When the Nobel Prize winners for 2013 are announced in the fall, perhaps there also will be some challenges issued to the worldwide community of data enthusiasts to see what they can do with open Linked Data about the prizes that have been awarded since the beginning of the 20th century.
Right now that’s just on the wish lists of Matthias Palmér and Hannes Ebner, co-founders of MetaSolutions AB, a spin-off from the Royal Institute of Technology in Stockholm and Uppsala University focused on semantic and scalable web apps. But a solid start has been made through their work with Nobel Media AB, which develops and manages programs, productions and media rights of the Nobel Prize within the areas of digital and broadcast media, including the Nobelprize.org domain, on the Nobel Prize Linked Data set.
The project has gotten to its point to date with money from a Swedish national funding body, VINNOVA, focused on innovation and entrepreneurship. The data set contains the authoritative information about Nobel prizes and Nobel Laureates since 1901. In addition to having the data accessible in RDF format, Andreas Krohn has developed a REST-based API that provides different ways to list and search the data.
“Our project was basically carried out in parallel and done to expose data in RDF in a linked way, linking with DBpedia, and basically aimed at making the data available,” says Ebner. The data contains information from the Nobel Media database about who has been awarded the Nobel Prize, when, in what prize category and the motivation for the award, as well as basic information about the Nobel Laureates such as birth data and the affiliation at the time of the award. The data also contains links to all documentation around the awards, such as recordings of the laureates’ speeches and transcriptions.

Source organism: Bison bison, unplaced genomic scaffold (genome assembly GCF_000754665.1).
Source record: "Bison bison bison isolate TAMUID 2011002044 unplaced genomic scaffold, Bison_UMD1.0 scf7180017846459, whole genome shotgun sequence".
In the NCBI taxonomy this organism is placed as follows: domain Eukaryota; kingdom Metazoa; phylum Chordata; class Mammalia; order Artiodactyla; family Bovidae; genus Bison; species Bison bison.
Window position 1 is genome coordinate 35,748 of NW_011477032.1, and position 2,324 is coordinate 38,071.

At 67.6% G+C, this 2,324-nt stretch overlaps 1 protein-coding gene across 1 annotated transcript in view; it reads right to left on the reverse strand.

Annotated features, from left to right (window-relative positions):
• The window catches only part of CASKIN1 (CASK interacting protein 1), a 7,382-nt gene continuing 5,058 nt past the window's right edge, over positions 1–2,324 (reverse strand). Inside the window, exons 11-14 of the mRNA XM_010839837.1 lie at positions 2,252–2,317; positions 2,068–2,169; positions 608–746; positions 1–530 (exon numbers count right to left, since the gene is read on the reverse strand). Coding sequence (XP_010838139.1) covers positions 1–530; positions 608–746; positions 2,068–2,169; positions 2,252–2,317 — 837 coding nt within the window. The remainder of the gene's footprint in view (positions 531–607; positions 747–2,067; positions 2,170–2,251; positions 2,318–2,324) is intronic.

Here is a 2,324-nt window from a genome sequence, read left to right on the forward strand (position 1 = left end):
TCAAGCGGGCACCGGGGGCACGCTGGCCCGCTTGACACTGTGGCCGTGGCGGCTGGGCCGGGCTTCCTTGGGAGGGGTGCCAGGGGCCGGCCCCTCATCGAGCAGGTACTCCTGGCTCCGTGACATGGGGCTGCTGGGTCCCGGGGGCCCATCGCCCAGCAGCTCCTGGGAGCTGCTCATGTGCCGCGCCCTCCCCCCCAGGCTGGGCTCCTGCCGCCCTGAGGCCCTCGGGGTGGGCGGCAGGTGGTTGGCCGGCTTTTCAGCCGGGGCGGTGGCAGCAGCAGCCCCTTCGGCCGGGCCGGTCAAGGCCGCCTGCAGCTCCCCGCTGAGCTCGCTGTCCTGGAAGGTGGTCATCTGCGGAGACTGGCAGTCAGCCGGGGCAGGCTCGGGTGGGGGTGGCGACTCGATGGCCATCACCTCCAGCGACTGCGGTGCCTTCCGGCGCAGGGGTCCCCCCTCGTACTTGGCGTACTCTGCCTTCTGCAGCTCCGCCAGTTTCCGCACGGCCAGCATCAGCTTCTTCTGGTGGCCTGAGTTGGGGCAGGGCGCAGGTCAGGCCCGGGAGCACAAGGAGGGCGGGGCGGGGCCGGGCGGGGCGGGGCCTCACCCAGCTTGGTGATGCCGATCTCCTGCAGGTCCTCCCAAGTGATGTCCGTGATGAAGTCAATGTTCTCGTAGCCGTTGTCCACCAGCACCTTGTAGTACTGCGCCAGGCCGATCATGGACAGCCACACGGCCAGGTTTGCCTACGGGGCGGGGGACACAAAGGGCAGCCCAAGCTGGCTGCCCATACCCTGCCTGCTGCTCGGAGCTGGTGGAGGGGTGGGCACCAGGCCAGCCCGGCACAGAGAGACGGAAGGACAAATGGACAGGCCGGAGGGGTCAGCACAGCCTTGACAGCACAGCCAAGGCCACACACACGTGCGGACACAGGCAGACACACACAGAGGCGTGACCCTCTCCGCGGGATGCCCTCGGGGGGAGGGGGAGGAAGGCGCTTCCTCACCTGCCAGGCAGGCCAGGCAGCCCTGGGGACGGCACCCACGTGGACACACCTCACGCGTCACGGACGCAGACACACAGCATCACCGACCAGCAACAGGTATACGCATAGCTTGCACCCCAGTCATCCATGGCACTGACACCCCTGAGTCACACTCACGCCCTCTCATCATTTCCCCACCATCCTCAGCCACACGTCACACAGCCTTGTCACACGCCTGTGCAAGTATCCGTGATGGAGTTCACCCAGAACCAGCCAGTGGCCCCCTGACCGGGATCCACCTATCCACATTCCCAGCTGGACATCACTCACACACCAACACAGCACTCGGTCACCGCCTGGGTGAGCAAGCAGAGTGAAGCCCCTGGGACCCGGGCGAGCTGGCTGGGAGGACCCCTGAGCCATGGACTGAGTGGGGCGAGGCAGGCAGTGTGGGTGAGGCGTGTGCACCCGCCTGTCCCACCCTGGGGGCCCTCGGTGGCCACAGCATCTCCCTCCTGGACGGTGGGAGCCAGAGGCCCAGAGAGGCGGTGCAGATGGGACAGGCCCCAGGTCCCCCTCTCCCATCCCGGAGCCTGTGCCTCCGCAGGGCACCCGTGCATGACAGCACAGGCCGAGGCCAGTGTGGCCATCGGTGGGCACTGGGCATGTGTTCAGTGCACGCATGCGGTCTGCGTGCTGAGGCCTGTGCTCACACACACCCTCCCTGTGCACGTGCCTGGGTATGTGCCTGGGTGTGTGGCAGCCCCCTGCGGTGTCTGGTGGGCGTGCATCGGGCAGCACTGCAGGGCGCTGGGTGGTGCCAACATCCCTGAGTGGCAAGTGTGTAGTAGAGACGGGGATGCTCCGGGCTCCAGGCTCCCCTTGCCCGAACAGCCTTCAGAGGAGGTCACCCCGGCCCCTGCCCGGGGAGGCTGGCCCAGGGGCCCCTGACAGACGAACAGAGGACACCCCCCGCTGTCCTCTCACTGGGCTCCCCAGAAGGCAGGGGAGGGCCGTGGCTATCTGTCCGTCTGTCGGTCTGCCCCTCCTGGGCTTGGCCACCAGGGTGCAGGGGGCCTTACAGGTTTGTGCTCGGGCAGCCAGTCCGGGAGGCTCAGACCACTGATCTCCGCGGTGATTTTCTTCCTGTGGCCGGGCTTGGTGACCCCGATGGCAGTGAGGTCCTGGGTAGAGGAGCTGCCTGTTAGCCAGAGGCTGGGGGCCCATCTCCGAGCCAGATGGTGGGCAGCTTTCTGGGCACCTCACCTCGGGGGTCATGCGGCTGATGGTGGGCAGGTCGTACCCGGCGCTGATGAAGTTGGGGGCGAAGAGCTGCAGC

Without the Linked Data repository, it’s also more complex to find information at the NobelPrize.org site such as what Marie Curie’s two Nobel prizes were awarded for. “The focus [in that database] is on the prize, not the laureates, since that is the focus of the Nobel Foundation. But we think the Laureates are equally important,” says Palmer. “And in Linked Data no one resource is more special than others.”
Recently, Ebner gives as another example, there was a quiz in a Swedish newspaper to the effect of who was the first Swedish Nobel Prize Laureate in a specific category. “You either know it or you can start Googling for it, which could take time. Or you just use SPARQL to ask the repository, and get your answer in half a minute,” he says. And, “with SPARQL you can make quite complex queries, like all Nobel Laureates in Sweden who were born in a different country.”
Right now the interface is geared to users familiar with semantic technology, but if more funding comes through – as Palmér and Ebner hope – there could be an opportunity to put a more powerful and more user-specific user interface on top that leverages the data to provide a really nice way of exploring Nobel prize information in some unforeseen ways. Another interesting concept would be to have an app that links the Nobel Prize data with other Linked Data sources, such as scientific journals that are releasing materials as Linked Data, so that connections could be made between prize winners and the articles that helped lead to their awards.
Regarding other potential apps that can be built on top of the repository, that was out of focus for this project, but “with Linked Data you always know you can take advantage of data in a lot of ways without having to think of use cases in advance,” says Ebner.
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